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Dateline, September 3, 2147

Minneapolis -- In a rare view of 20th century life, Cyber Archaeologist Ole Anderson of Minneapolis has discovered an extremely rare throwback to the 20th century: an ancient IP version 4 packet containing HTTP --the primitive method that early Internet builders used to transfer data in what predated our now familiar way of communications.

Anderson is convinced of the packet's authenticity since IP version 4 packets have not been seen on the global network in 115 years.

"When I discovered the packet", says Anderson, "I couldn't believe my eyes. It contained an IP version 4 header which at first I couldn't decipher. Amazingly, the the contents of the packet are in plain text which means that I didn't even have to break the primitive crypto algorithms they had in those days. The packet seems to be directed at what was termed a `web site' and an individual called bodacious-ta-tas@bambisbimbos.com. We are still trying determine what a `ta-tas' is."

Anderson claims that the packet was trapped in a networking equivalent of suspended animation which preserved it for close to 150 years.

"The packet got trapped in a MPLS forwarding loop. It was widely believed at the time that packet life times were unnecessary because routing tables would converge and that misconfiguration would be rare. This was proven to be wrong and culminated in what has now known as the Network Panic of 2002 where a critical mass of packet entropy caused a worldwide collapse of the nascent Internet. Since then, all packets are marked with explicit lifetimes."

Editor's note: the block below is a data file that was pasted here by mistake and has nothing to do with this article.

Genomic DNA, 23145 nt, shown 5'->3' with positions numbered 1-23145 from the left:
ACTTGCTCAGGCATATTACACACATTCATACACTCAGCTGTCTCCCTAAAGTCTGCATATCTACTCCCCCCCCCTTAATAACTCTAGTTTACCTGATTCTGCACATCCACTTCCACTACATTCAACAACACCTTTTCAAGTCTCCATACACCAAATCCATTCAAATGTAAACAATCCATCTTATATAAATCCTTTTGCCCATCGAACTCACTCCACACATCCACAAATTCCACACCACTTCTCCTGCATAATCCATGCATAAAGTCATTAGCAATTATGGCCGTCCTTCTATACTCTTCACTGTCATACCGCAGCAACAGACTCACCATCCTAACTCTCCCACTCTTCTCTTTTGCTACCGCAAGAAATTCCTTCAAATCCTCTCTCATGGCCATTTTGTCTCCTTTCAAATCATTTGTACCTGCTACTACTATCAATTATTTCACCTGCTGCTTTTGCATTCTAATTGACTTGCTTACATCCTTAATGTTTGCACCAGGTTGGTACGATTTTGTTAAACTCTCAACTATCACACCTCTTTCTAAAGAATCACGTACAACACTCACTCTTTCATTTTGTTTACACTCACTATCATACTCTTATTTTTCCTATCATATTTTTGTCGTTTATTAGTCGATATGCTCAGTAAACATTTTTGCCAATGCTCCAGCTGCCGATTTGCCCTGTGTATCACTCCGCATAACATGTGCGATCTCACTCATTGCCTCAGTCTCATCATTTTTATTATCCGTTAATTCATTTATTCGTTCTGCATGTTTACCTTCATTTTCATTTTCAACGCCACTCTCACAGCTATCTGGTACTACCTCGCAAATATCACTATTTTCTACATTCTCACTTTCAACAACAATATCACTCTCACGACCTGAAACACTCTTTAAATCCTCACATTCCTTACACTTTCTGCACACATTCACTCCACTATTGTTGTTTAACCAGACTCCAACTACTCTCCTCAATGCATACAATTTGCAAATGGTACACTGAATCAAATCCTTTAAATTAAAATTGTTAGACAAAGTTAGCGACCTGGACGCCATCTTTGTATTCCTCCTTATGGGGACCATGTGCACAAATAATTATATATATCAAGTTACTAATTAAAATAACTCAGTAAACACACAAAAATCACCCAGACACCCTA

More remarkable is that Anderson found the packet at all. The packet was found in an antique shop in Duluth run by Doris Davenport on relic hardware by a company once known as Cisco Systems. Cisco, we all remember, was the first company that officially disbanded in the early 2020's because all of the employees were worth enough to retire in comfort, some as young as 19 years old.

The packet has been kept alive by the good fortune of battery backup and the bustling market for antique electronics.

"It's certainly fortunate that people are so fond of these relics," says Anderson, "I guess it must be the blinking lights and the knowledge that our great-great grandfathers worked so hard on these simple little toys."

As far as Anderson can tell this may be the earliest known packet yet. It dates to 1999 which was right at the cusp of wide spread MPLS usage.

"It's hard to imagine that we'll find anything that predates this packet, so we're examining it very carefully for clues as to what life was like so very long ago. Conventional wisdom has always held that it was digital media swapping that fueled the early Internet, but this packet brings that all into question because by all appearances it seems to be directed at some sort of pornography distribution point."

Anderson will continue his search for more sources of ancient packets to bolster his new and disturbing theory about 20th Internet economics.




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